“Skin in the game”


Conditional Fee (“no win no fee”) Agreements (CFAs) have been around for some time now. But do they really work for both claimant clients and their solicitors?

A CFA inevitably changes the dynamics of the client/solicitor relationship because the client is obliged to assist the solicitor just as much as the solicitor is obliged to assist the client. The client is still the client, of course, and ultimately gives the instructions, but it is the solicitor who is taking the commercial risk.

In a typical CFA model the client will also have adequate After The Event (“ATE”) cover from an insurer against losing the claim outright, as well as loan finance (if required) for disbursements such as court fees, counsel’s and experts’ fees, etc.

To reflect the involvement of third parties such as insurers and litigation funders, there is usually a Priorities Agreement. The PA is the contractual means of recording the order of preference for payments out of the damages and costs recovered from the defendant to the various stakeholders involved. Typically the insurer and funder are first, followed by the solicitor, and then the client.

With the arrival of the Legal Aid, Sentencing and Punishment of Offenders Act over a decade ago however, the ATE premium, interest on the funder’s loan, and the solicitor’s CFA success fee (the additional percentage on base fees to reflect the solicitor’s risk) are no longer recoverable from the defendant, so these must be deducted from any recovery from the defendant.  This can inevitably increase pressure on a claimant’s solicitor to deliver a higher recovery to mitigate against this.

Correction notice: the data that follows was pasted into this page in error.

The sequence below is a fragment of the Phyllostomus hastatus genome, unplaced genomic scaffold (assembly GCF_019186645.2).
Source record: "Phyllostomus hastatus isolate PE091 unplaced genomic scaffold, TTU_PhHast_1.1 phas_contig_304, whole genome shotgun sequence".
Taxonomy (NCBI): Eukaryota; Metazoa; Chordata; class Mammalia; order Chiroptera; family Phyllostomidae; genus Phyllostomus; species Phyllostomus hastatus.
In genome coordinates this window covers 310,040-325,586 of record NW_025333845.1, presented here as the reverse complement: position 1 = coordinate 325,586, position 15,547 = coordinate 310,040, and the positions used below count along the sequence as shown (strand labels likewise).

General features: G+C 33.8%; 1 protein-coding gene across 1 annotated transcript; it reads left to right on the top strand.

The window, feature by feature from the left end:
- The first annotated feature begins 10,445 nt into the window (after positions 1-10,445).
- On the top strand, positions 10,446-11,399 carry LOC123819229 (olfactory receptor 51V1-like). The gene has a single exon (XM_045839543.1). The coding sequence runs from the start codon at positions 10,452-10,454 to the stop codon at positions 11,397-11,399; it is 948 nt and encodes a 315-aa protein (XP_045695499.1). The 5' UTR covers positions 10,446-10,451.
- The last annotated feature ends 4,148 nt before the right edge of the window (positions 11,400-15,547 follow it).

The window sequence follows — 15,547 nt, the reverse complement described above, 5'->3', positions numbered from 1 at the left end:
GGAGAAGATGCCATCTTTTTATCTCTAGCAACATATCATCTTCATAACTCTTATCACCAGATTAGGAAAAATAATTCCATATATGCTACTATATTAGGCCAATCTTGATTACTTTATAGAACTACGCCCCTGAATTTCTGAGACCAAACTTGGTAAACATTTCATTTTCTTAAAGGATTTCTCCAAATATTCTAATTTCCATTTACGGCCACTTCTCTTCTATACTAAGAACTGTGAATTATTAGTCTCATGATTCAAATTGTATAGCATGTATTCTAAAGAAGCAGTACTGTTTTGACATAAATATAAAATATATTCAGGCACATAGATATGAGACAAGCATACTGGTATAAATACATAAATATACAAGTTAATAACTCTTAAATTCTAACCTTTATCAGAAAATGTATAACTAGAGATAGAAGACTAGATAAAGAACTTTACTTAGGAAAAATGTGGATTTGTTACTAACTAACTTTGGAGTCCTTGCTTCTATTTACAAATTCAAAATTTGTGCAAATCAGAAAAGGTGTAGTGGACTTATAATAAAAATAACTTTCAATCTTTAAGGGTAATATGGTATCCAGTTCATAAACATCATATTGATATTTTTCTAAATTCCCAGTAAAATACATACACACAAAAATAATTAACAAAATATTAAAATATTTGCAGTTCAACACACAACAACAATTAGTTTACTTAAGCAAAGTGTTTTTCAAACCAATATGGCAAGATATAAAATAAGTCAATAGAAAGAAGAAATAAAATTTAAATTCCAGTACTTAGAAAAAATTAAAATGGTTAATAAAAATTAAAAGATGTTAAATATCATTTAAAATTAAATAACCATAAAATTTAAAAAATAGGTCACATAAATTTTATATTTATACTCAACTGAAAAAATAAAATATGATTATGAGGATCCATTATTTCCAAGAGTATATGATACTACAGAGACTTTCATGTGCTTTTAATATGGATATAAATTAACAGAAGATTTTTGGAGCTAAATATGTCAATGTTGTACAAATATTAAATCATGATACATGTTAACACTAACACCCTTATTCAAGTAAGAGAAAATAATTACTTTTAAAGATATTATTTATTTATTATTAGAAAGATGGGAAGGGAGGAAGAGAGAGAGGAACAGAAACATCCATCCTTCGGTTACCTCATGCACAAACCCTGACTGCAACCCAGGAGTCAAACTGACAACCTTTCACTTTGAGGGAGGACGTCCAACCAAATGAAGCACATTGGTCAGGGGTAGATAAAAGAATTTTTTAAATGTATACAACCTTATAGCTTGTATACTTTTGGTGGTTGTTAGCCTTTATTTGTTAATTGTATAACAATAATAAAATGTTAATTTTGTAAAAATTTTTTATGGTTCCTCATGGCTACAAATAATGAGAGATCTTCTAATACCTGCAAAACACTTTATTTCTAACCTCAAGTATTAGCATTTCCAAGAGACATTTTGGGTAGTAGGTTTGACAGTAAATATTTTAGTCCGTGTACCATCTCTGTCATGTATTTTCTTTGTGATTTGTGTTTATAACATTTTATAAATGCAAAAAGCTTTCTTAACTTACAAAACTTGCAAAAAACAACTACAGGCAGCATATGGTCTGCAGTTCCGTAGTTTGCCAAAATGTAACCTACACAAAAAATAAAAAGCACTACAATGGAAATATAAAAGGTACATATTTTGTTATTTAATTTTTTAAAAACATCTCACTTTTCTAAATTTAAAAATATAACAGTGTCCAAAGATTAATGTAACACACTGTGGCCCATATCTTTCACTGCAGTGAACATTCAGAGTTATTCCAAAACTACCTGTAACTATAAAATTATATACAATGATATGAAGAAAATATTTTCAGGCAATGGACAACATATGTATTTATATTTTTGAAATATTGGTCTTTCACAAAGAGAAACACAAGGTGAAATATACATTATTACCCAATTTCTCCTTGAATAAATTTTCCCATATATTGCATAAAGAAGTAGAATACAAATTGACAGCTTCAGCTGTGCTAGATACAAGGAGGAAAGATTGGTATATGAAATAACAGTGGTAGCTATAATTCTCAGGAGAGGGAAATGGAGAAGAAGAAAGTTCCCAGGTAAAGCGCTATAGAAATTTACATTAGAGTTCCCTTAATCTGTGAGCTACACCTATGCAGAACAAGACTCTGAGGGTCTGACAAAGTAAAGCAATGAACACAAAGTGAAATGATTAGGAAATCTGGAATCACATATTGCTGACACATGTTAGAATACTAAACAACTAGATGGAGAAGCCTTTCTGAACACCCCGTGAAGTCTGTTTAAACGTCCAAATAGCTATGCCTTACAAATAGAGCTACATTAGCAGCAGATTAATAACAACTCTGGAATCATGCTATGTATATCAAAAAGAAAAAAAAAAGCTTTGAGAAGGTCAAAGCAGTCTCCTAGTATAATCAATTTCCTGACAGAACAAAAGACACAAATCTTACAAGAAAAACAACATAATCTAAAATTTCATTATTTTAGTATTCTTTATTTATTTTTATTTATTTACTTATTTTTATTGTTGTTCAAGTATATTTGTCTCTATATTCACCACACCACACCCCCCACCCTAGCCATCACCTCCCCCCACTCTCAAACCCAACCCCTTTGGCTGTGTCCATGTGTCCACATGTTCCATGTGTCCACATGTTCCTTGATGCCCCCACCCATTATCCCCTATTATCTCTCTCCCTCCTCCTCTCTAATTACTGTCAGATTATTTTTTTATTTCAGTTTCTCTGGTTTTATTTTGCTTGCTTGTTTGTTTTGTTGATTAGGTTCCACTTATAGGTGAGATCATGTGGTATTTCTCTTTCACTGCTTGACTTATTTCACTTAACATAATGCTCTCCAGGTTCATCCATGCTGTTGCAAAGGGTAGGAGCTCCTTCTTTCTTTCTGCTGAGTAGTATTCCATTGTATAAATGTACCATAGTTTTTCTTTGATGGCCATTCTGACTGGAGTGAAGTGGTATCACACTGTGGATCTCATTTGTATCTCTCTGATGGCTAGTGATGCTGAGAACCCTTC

As would be expected a CFA solicitor therefore has important reporting obligations to these third-party stakeholders just as much as they do to the client. Critically, the solicitor must therefore also be alive at every stage of the claim to it making good commercial sense for all parties involved.

The costs of litigation usually increase exponentially the closer a case gets to trial, so by the time a claim has reached its latter stages any improved settlement offer from a defendant may be worse in real terms, once the claimant’s additional costs incurred by that stage have also been taken into account.

In those situations things can unravel quickly. A case risks becoming “uneconomic” when it has reached a point where the legal costs, insurance and funding have eroded or (worse) exceeded the recoverable damages plus costs. At that point the solicitor may be tempted to continue with the claim in the hope that the overall commercial position will improve. Claims against such solicitors show that it rarely does.

Careful thought and advice must therefore be provided to clients and all stakeholders, at all stages of a case, to ensure that any decision to settle it is made at the right point. While that may not be at the outset of a claim, it is also unlikely to be towards the end of it.

Before any claim is even launched on a CFA, very thorough due diligence and risk assessment is required bearing in mind not only that any settlement will usually only be for a proportion of the headline claim, but also (and just as important) that the overall costs might look very different after two years than they did in the first 6 months.

Temple Bright’s professional negligence claims (no win no fee) model has been running for almost a decade now. Most recently it saw a successful outcome against a City law firm at mediation. Richard Fisher, TB’s professional negligence claims partner and a CMC registered mediator, remarks:

“It is not a business model for everyone as obviously the firm takes on substantial risk on behalf of our clients. However, before we take any case on a CFA we not only carry out very thorough due diligence on its merits and its true value, but we also produce a full estimate of overheads up to trial – so we are always prepared for the long haul if necessary. Often our initial analysis can take several months, and we routinely reject many more cases than we take. This has worked well for us, as our 100% success rate shows. Some of our successes also include claims against law firms who have previously misjudged CFAs by allowing them to become uneconomic.”

This article is not legal advice, which should be obtained before taking any decisions or actions in the areas covered. Please contact me if you would like an initial discussion of your situation.

Richard Fisher
  • Dispute Resolution - General
  • Construction & Engineering